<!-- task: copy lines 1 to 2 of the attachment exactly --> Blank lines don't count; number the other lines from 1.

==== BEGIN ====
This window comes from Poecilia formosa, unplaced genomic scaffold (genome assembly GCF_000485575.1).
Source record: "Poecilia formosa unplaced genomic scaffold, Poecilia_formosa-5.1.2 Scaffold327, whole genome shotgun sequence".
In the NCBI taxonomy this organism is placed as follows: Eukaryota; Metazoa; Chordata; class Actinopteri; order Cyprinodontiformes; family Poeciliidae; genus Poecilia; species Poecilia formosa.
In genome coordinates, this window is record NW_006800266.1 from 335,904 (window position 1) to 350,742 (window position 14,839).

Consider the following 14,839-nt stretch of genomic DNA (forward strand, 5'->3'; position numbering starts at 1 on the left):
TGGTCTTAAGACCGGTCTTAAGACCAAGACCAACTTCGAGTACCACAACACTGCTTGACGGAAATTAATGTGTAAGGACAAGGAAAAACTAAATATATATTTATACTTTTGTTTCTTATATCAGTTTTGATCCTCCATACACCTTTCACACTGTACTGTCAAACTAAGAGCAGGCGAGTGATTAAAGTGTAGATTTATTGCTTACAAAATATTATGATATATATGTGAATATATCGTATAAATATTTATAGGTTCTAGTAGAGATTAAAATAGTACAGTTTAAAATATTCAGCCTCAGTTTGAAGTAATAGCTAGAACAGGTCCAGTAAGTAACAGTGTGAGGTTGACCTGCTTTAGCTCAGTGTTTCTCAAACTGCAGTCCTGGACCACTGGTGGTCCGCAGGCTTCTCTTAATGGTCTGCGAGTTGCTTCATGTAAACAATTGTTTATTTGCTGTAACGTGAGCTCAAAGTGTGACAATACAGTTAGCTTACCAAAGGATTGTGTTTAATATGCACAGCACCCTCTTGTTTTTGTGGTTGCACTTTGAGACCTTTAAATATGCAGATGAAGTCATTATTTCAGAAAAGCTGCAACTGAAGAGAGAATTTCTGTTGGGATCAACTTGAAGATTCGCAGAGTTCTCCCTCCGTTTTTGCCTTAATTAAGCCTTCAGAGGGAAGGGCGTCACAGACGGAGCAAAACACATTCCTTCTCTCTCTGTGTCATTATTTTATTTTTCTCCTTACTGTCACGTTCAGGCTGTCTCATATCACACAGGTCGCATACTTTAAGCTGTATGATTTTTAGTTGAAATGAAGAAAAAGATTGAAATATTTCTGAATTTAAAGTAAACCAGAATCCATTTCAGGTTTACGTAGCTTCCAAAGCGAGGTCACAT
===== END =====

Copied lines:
This window comes from Poecilia formosa, unplaced genomic scaffold (genome assembly GCF_000485575.1).
Source record: "Poecilia formosa unplaced genomic scaffold, Poecilia_formosa-5.1.2 Scaffold327, whole genome shotgun sequence".